Canadian pair embarks on wheelchair curling mystery at world mixed doubles championships

Canadian Paralympic Committee

April 28, 2022

Marie Wright and Jamie Anseeuw to represent Canada at inaugural tournament


Don’t be surprised to see Marie Wright and Jamie Anseeuw produce a conservative game, particularly at the start of the tournament, at the inaugural World Wheelchair Mixed Doubles Curling Championships set for April 30 to May 5 in Lohja, Finland.

Mixed doubles will be added to the program for the 2026 Paralympic Winter Games in Milan, so this first edition of the worlds is an exciting glimpse into the new discipline, with results hard to predict. An impressive number of entries – 18 countries – will be in attendance. 

“Mixed doubles is going to be a great addition to wheelchair curling,” said Canadian team leader Wayne Kiel. “We are proud to be part of this journey.”

Paralympians Wright, 61, and Anseeuw, 62, have been training hard for this event since the beginning of the month in Winnipeg. They were both members of the Canadian squad that won bronze at the 2018 Paralympic Winter Games and have remained in the national team selection pool.

“With being able to practice together it has given us the opportunity to read each other’s rock and see how we throw each other’s rocks so that’s going to help,” said Wright, from Moose Jaw, Sask. who has paraplegia as the result of a 1988 motor vehicle accident. 

“Some of the European teams have been doing mixed doubles for a while over there so I think we’ll come up against some pretty good teams. We’ll have to play strong.” 

Head coach Dana Ferguson of Edmonton is making her debut at the helm of a national team. A mixed doubles player herself, her game plan appears to be cautious in the early going as they unravel the mystery of the sport and their opponents at the international level.

“The players in able-bodied mixed doubles haven’t mastered the game yet, so every day we are training and talking to best use the tools to our advantage,” said Ferguson. Mixed doubles was introduced at the Olympic Games in 2018. “We can’t bank on others, we have to make that first shot and do our best to get hammer. We know to stick to things we can control.”

Winnipeg’s Anseeuw, who was injured in a snowmobile accident in 1999, says there is pressure being a member of Team Canada in a new curling event.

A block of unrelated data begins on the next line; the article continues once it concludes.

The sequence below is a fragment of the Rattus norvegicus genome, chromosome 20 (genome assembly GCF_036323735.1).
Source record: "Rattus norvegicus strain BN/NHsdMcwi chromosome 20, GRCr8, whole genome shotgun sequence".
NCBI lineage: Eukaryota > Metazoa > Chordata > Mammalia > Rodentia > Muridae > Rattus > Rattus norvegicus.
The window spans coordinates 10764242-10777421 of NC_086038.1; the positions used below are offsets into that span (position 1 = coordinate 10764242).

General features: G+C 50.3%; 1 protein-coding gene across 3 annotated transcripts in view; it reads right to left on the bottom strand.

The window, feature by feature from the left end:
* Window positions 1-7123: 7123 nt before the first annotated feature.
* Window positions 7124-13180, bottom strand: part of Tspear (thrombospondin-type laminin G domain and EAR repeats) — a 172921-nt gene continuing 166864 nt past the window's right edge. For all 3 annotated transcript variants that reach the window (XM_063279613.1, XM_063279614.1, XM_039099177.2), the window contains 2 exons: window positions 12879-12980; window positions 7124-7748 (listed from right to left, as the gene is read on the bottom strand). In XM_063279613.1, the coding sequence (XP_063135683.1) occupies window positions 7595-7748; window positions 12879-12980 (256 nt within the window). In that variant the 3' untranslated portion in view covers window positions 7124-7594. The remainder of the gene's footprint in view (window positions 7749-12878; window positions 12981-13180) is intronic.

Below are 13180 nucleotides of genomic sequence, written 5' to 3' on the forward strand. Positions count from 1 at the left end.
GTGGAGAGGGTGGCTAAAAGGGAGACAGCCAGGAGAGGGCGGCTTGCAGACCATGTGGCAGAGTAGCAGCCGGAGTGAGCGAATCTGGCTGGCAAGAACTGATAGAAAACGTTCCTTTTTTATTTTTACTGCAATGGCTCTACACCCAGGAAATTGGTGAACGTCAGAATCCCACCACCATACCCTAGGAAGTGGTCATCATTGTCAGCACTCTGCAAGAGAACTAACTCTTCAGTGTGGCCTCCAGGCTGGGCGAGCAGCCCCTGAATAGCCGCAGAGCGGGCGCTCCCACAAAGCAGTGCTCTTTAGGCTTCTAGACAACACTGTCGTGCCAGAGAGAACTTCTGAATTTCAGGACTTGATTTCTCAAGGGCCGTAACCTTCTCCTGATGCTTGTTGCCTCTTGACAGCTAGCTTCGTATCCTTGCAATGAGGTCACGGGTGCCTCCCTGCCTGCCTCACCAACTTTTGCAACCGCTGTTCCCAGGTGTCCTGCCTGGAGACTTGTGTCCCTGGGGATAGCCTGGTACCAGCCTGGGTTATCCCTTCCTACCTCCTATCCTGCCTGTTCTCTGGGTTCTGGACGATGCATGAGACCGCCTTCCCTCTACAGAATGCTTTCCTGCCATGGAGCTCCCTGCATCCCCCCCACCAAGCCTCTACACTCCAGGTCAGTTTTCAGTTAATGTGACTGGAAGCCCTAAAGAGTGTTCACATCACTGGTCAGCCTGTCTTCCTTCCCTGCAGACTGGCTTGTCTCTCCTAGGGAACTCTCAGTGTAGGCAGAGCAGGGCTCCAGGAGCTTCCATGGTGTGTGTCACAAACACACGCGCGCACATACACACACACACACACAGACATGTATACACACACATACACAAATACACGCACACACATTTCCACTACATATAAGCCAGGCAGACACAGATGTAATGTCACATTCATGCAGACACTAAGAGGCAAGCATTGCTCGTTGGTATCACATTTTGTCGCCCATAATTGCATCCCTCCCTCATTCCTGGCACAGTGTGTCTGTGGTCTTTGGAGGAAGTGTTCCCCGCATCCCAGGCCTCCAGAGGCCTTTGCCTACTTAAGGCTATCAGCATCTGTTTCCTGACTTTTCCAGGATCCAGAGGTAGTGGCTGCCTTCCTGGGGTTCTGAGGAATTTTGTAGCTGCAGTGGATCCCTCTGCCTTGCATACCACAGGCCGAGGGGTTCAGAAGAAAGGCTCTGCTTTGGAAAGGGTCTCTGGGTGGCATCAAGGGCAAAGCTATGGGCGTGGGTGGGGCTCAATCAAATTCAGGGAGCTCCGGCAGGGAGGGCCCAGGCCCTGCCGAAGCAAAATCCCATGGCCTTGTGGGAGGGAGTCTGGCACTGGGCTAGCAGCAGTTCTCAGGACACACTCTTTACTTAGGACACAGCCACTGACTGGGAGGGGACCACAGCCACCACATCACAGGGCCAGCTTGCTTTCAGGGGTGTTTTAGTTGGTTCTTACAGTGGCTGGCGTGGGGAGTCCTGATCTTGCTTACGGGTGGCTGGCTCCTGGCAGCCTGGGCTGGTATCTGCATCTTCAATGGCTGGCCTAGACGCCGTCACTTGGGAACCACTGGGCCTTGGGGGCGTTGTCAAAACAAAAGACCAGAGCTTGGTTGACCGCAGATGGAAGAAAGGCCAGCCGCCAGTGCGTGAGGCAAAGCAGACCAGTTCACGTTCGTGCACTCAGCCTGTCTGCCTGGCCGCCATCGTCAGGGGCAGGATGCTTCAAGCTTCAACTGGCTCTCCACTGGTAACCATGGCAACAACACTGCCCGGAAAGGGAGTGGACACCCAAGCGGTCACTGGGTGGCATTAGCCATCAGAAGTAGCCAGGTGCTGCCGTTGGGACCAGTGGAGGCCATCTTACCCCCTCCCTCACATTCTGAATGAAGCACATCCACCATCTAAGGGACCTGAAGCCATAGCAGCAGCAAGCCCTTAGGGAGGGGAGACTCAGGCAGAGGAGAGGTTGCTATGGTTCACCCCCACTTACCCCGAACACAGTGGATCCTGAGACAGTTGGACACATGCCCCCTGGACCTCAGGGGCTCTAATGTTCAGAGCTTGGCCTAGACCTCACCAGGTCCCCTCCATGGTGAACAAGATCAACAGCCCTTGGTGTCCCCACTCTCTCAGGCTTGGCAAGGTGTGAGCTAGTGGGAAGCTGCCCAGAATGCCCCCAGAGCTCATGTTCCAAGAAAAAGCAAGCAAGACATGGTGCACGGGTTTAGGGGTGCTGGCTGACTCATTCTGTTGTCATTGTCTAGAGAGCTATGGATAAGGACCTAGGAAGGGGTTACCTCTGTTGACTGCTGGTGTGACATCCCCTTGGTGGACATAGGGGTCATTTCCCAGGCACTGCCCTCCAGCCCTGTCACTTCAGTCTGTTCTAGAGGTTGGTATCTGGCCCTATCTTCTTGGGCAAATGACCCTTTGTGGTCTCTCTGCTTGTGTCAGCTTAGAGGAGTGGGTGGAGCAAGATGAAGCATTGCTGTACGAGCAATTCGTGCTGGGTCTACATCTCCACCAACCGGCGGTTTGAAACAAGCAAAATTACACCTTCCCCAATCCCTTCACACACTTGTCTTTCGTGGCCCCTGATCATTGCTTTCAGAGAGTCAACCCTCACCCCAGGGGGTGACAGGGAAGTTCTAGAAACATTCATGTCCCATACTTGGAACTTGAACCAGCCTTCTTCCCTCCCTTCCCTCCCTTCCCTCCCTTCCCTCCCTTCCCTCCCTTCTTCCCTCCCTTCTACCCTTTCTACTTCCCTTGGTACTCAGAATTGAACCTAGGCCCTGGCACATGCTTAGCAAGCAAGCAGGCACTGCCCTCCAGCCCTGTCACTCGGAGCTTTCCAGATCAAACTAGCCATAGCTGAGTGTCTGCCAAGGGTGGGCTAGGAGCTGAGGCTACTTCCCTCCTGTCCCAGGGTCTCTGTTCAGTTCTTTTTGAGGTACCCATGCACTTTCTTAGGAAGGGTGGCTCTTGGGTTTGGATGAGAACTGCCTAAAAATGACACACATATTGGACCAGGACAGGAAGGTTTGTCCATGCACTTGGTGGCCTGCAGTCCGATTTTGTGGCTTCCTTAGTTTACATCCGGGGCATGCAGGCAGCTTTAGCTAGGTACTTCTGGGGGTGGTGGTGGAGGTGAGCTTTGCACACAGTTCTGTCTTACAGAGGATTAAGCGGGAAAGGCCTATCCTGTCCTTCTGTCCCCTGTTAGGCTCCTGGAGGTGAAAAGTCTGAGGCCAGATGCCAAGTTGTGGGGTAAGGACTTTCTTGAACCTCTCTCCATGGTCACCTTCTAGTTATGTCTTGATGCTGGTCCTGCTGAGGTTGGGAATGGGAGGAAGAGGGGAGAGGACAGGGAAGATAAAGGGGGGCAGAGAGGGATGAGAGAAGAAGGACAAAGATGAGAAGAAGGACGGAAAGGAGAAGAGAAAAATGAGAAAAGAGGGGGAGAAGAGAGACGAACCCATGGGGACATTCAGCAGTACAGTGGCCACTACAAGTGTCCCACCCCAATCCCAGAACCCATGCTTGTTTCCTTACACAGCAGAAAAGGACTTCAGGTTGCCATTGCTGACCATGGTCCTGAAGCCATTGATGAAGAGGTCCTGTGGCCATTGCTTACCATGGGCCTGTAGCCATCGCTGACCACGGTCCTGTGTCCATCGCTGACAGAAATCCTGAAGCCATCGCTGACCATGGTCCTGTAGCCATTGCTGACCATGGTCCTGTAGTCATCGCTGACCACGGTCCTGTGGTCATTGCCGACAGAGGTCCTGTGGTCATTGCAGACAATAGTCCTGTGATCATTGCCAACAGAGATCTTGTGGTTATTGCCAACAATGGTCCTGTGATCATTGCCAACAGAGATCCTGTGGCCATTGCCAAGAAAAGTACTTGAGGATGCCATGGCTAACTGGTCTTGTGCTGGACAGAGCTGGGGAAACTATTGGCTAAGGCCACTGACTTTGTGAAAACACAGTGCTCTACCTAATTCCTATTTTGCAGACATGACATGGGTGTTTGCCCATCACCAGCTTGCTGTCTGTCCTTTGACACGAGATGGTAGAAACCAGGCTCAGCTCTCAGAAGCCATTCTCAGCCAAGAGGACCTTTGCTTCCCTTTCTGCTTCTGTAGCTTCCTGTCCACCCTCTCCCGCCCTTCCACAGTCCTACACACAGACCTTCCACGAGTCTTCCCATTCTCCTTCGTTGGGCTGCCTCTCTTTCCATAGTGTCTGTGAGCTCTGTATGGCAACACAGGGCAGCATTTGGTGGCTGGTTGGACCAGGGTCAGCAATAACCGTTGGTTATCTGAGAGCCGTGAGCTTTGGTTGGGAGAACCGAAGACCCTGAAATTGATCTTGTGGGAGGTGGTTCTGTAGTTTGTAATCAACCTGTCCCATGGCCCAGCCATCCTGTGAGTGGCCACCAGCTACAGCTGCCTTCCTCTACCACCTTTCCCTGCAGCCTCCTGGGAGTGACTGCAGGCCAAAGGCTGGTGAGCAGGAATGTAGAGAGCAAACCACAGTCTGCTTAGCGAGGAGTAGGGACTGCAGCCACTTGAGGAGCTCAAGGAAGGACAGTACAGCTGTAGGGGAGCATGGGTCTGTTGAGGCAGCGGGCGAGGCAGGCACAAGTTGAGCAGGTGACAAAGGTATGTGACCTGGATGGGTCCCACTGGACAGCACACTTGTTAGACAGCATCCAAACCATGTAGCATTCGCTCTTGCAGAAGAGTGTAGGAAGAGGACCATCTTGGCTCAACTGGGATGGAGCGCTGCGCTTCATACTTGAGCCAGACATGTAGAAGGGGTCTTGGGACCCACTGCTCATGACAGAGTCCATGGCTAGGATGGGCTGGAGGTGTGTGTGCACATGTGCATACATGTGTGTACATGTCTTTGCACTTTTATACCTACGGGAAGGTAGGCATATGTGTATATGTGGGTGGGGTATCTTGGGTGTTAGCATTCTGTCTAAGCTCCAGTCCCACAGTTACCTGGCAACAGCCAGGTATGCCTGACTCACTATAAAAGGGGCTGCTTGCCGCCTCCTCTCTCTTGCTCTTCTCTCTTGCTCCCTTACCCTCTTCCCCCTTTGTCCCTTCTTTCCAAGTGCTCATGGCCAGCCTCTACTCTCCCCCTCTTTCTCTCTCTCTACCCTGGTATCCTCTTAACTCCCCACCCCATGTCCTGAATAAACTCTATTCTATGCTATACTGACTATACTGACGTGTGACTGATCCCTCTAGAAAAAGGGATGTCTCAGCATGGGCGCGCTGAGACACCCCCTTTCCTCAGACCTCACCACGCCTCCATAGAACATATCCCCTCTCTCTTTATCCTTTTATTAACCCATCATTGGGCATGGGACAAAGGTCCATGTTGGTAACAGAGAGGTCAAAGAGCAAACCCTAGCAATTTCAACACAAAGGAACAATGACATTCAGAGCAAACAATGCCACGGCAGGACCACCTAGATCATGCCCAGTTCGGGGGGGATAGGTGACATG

“This is the first mixed worlds, so there is no pecking order so it’s difficult to set expectations,” he said. “Yet on the other hand the whole country is waiting to see how we come out of it. There’s a bit of pressure there but I think it’s good pressure. We’re a solid team from a solid country. Marie and I expect good things.”

Wright told Moose Jaw Today the ice could also be a factor in Finland. 

“I’ve even been to Finland a couple of times, so I know (the ice is) going to be a lot different than anything we see here,” she said. “We’ve been trying to work on that, practice on a little bit slower ice and a little bit swingier ice, and with mixed doubles, it’s more of draw game than anything else and you have to know that kind of game really well.”

Canada will compete in Group B and opens round robin play on April 30 with matches against Latvia and Germany. The other teams in its group are Czech Republic, Denmark, Norway, Slovakia, Turkey, and the United States. Group A is comprised of Estonia, Finland, Hungary, Italy, Japan, South Korea, Scotland, Switzerland, and Sweden.

The round robin continues until May 4. The semifinals and final are on May 5.

Round-Robin Schedule 
All listed times local to Finland 

Saturday April 30 
1 p.m. local – Canada vs. Latvia 
8 p.m. local – Canada vs. Germany 

Sunday May 1 
1 p.m. local – Canada vs. Slovakia 

Monday May 2 
9:30 a.m. local – Canada vs. USA
4:30 p.m. local – Canada vs. Norway 

Tuesday May 3
9:30 a.m. local – Canada vs. Turkey 
4:30 p.m. local – Canada vs. Czech Republic 

Wednesday May 4 
9:30 a.m. local – Canada vs. Denmark

For live results and standings, visit the World Curling Federation’s event page

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